There are gender wars, and then there are casualties. It wasn’t until 2011 that the behemoth toymaker LEGO acknowledged girls’ desire to build with bricks, even though the company had long before made a seemingly effortless pivot to co-branding, video games, and major motion pictures. So it’s little wonder that girls face all-too-real obstacles when […]Read more
Author: Patrick Parnaby
Developing program objectives begins with knowing your target audience.
Focus groups can give you information about the programs and products your audience needs. These penguins didn’t respond well to “101 Ways to Use Palm Fronds,” but were keen on “Iceberg Fishing Techniques.”
You want to be sure people are in need of your programs and that they will actually use them when they are provided.
Conducting focus groups can help you evaluate the composition and needs of your target audience, thereby enabling you to develop program objectives and a plan for their realization.
Focus groups can be performed both in person and/or online. For example, you can invite test subjects into a room where you can observe and question them with respect to important ideas. Or, you can integrate surveys directly into your web site’s test pages to get immediate feedback. Online focus groups can also be run with a discussion format through an online message board!
To avoid chaotic focus groups, it’s important to plan ahead.
Running effective focus groups requires planning. When preparing for your focus group, consider the folowing:
- Identify what it is you’re looking for before you begin. Then, write down 5 or 6 questions that will help you explore these objectives during the meeting.
- Keep the duration of a focus group to no more than an hour and a half in order to retain participants’ interest and willingness to help.
- Limit the number of participants to between 6 and 10. If necessary, hold several different focus groups, but use a different set of participants each time. Most importantly, be sure that similar questions are asked in each group so the results will be comparable.
- In order to gather valid data, choose a facilitator who is non-threatening to participants and who can project a sense of neutrality verbally, in terms of facial expression, and in terms of body language.
- Put parameters in place to ensure that all participants provide information. For example, one of your procedures may be that, for each question, a different person has to respond first.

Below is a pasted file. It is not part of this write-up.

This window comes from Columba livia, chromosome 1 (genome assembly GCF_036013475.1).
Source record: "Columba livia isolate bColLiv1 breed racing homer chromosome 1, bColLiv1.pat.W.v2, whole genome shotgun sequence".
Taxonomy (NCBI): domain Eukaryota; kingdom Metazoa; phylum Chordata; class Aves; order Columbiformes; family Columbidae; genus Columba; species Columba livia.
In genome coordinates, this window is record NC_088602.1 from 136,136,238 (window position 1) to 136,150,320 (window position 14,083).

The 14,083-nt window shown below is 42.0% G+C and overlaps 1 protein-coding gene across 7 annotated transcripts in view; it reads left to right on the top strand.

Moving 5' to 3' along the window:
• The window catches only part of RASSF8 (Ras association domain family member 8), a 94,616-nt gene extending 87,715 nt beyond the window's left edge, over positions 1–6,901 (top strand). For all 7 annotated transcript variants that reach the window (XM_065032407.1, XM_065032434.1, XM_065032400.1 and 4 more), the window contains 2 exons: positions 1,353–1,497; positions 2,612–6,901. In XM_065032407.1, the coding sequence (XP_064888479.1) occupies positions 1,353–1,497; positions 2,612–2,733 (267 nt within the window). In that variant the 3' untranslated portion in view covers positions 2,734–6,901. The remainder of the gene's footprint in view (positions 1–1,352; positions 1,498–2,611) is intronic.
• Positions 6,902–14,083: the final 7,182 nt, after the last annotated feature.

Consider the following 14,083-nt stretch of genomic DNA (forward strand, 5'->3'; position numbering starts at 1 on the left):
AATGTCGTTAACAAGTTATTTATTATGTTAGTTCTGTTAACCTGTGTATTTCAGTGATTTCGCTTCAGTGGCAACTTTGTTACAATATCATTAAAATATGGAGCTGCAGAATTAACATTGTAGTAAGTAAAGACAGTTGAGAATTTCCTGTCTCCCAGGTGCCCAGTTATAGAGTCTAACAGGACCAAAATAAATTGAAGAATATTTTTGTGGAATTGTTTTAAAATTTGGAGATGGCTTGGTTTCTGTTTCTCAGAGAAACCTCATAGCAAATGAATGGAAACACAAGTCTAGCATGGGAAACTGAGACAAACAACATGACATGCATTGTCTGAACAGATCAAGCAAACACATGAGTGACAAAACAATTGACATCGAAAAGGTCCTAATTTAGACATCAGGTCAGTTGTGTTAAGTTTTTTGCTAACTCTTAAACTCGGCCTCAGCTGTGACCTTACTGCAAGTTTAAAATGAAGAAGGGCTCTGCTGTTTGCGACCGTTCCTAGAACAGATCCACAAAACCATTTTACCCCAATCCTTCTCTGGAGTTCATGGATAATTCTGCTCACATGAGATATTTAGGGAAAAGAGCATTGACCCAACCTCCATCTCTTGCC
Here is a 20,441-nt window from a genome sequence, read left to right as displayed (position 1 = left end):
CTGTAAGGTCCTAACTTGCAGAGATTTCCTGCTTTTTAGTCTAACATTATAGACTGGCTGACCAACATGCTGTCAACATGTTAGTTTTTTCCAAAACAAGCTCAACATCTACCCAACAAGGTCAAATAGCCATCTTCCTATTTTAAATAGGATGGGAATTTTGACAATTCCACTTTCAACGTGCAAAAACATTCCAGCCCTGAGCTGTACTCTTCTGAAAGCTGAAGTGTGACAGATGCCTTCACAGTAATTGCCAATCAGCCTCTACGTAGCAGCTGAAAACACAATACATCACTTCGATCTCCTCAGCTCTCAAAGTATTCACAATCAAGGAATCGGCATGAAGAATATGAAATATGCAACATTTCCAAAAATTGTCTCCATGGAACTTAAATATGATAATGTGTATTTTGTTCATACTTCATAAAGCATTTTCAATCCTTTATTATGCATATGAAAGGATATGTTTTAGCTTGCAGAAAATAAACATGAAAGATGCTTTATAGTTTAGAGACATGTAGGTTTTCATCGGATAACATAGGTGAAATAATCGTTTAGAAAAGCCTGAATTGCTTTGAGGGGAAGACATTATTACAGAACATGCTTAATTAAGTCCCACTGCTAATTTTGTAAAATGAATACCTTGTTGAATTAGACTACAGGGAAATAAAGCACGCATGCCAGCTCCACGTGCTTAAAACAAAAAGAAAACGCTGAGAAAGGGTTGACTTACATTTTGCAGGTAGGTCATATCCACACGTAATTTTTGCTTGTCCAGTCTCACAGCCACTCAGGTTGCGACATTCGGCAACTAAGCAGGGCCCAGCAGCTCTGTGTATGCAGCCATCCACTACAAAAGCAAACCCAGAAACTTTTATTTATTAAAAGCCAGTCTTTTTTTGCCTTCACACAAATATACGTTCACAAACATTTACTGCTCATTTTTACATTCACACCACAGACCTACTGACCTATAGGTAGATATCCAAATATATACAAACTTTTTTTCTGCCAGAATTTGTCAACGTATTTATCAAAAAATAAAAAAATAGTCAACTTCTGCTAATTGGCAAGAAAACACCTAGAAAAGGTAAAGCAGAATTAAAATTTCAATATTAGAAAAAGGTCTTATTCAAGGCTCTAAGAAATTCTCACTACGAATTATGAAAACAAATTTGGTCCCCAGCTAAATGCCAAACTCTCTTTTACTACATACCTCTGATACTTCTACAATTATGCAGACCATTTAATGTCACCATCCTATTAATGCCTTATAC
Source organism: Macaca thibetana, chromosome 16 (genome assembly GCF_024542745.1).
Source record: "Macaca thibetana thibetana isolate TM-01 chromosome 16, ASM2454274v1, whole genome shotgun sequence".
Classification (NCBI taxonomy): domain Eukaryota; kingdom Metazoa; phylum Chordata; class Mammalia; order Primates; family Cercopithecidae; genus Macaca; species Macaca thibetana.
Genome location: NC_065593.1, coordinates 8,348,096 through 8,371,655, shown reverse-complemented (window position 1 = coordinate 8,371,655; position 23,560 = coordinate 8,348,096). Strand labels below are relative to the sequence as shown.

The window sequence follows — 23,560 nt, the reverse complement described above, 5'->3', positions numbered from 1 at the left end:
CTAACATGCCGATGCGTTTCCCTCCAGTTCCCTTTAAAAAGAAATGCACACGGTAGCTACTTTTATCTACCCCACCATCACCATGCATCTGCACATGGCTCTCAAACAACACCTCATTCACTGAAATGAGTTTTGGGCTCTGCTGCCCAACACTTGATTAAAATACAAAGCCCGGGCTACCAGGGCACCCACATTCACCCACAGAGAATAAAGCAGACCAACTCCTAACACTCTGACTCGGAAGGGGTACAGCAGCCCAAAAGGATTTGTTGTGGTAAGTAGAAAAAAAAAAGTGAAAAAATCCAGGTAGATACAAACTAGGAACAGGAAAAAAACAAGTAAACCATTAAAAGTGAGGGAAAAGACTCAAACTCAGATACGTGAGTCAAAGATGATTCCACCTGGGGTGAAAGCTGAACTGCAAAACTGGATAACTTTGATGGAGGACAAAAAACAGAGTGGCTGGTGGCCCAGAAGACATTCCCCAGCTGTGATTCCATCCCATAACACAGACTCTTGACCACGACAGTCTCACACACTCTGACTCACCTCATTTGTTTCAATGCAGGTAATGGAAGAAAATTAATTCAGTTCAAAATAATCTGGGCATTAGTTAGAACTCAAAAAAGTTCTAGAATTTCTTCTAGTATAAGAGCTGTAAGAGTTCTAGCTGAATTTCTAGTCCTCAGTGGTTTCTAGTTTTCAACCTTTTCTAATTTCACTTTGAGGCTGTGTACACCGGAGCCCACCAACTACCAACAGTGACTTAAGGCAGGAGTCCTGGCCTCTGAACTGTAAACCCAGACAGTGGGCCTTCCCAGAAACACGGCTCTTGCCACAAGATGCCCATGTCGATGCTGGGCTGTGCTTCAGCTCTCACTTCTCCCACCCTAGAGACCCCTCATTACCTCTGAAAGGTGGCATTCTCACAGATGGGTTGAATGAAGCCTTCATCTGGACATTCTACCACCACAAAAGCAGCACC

With structure, attendees will pay attention and be useful participants in your focus group.
In-Person Focus Groups
The traditional format for focus groups involves in-person and face-to-face interaction. The advantage of these approaches is that your participants will likely build on each other’s ideas, allowing you to access even greater depths of information. If you are holding a face-to-face focus group:
- Use a comfortable environment and, when appropriate, refreshments.
- Be sure to scheduel your focus group so that it is not likely to conflict with your participants daily routines. Remember, people are at work mid-day, hungry at 6 P.M., and look forward to their weekends off. Time things accordingly.
- Get permission from your participants and make arrangements to record the session to ensure that all important points are noted.
- Save time by preparing and placing materials at each seat. Provide additional paper, pens, and any other items participants might need.
Online Focus Groups
Online focus groups have all the benefits of in-person groups, plus additional capabilities. For example, all focus groups members can access online media at their desk. You can access web sites together, test products simultaneously, and provide instant feedback. In addition, online focus groups have the benefit of added anonymity, which can result in greater candor.
If you are holding an on-line focus group:
- Ensure that participants have detailed instructions for logging in and using the site.
- Make sure there is a contact number for participants to call if they have problems accessing the group.
- Capture the online discussion for later reference.
- Test your technology before the focus group begins to ensure it will run smoothly.
- Check any web addresses you plan to use to ensure they are still valid.